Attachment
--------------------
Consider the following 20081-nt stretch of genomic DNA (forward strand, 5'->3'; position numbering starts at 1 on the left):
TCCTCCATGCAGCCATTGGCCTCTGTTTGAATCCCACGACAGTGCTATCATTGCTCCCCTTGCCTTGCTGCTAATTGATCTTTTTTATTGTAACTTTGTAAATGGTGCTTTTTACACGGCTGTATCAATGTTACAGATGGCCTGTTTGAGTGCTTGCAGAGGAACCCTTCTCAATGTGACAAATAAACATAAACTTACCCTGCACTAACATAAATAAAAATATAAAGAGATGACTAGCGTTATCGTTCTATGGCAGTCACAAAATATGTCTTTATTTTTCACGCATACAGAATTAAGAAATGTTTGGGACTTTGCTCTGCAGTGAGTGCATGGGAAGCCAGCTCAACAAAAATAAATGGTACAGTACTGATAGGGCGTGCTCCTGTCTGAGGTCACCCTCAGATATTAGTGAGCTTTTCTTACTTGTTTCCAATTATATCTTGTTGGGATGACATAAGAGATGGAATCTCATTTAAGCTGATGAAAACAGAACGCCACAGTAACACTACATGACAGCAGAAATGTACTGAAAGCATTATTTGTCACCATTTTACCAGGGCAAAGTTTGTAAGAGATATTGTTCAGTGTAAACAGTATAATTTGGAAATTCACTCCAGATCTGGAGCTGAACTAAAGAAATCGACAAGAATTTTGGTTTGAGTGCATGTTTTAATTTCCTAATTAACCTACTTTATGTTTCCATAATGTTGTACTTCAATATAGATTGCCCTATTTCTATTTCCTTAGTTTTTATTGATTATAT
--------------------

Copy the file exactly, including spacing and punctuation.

Consider the following 20081-nt stretch of genomic DNA (forward strand, 5'->3'; position numbering starts at 1 on the left):
TCCTCCATGCAGCCATTGGCCTCTGTTTGAATCCCACGACAGTGCTATCATTGCTCCCCTTGCCTTGCTGCTAATTGATCTTTTTTATTGTAACTTTGTAAATGGTGCTTTTTACACGGCTGTATCAATGTTACAGATGGCCTGTTTGAGTGCTTGCAGAGGAACCCTTCTCAATGTGACAAATAAACATAAACTTACCCTGCACTAACATAAATAAAAATATAAAGAGATGACTAGCGTTATCGTTCTATGGCAGTCACAAAATATGTCTTTATTTTTCACGCATACAGAATTAAGAAATGTTTGGGACTTTGCTCTGCAGTGAGTGCATGGGAAGCCAGCTCAACAAAAATAAATGGTACAGTACTGATAGGGCGTGCTCCTGTCTGAGGTCACCCTCAGATATTAGTGAGCTTTTCTTACTTGTTTCCAATTATATCTTGTTGGGATGACATAAGAGATGGAATCTCATTTAAGCTGATGAAAACAGAACGCCACAGTAACACTACATGACAGCAGAAATGTACTGAAAGCATTATTTGTCACCATTTTACCAGGGCAAAGTTTGTAAGAGATATTGTTCAGTGTAAACAGTATAATTTGGAAATTCACTCCAGATCTGGAGCTGAACTAAAGAAATCGACAAGAATTTTGGTTTGAGTGCATGTTTTAATTTCCTAATTAACCTACTTTATGTTTCCATAATGTTGTACTTCAATATAGATTGCCCTATTTCTATTTCCTTAGTTTTTATTGATTATAT